The laminated piece will be stronger in the grain direction of the surface plies and probably weaker in the opposite direction. This is because there are usually more plies and overall thickness in the direction of the outer plies than in the perpendicular direction. Also, since stiffness increases at the cube of the thickness, the outer plies add more stiffness than the inner plies up to their breaking point. This is all assuming equal thickness plies and an equal thickness between the laminated piece and the piece made of heavier material.

RE: Which is stronger

Casey got the answer to the root post of this thread, and is happily building away.  I will add only a postscript.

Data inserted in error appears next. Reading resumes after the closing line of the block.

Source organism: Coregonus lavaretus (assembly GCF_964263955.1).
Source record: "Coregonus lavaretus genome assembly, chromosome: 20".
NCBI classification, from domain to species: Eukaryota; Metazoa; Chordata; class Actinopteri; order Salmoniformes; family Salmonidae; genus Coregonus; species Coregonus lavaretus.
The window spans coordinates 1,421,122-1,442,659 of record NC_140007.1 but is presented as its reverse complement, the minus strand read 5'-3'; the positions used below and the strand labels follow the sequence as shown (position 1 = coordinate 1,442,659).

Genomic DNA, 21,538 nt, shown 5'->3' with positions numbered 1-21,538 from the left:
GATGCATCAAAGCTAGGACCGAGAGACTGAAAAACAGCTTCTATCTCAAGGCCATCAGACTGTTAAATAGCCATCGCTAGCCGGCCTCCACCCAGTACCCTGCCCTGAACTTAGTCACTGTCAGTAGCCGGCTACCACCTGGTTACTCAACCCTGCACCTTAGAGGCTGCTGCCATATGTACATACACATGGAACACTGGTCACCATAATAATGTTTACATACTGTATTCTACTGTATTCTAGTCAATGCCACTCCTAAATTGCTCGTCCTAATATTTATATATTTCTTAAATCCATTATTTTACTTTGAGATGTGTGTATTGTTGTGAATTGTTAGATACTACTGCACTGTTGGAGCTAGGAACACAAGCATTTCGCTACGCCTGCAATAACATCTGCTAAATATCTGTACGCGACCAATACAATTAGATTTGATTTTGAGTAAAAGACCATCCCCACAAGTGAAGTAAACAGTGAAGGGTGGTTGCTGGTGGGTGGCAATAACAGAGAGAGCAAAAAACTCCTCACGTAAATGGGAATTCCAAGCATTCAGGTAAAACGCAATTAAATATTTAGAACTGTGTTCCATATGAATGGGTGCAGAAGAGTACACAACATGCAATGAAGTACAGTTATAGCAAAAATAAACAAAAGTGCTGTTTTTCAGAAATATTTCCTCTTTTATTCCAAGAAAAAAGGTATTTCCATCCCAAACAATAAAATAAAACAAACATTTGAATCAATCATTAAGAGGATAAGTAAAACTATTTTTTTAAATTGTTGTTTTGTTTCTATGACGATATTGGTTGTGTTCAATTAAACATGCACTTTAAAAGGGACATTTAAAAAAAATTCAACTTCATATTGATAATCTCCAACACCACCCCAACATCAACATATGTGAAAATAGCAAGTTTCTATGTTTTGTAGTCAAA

This thread reminds us that "which is stronger?" can mean quite a number of  different things, and in some cases, two answers will be exactly the opposite, depending on which meaning of "strength" was assumed.

The most important distinction is this: strength can mean

  • Resistance to deformation (stiffness, also called "modulus" or "modulus of elasticity") 


  • Resistance to failing

Making a boat part stronger the first way can make it weaker the second way. A classic case is carbon fiber mast vs. a wood or 'Glass one.  The carbon fiber mast will be stiffer (ceteris paribus), but more likely to break in a gust.

There are many other variations in the meaning of "strength".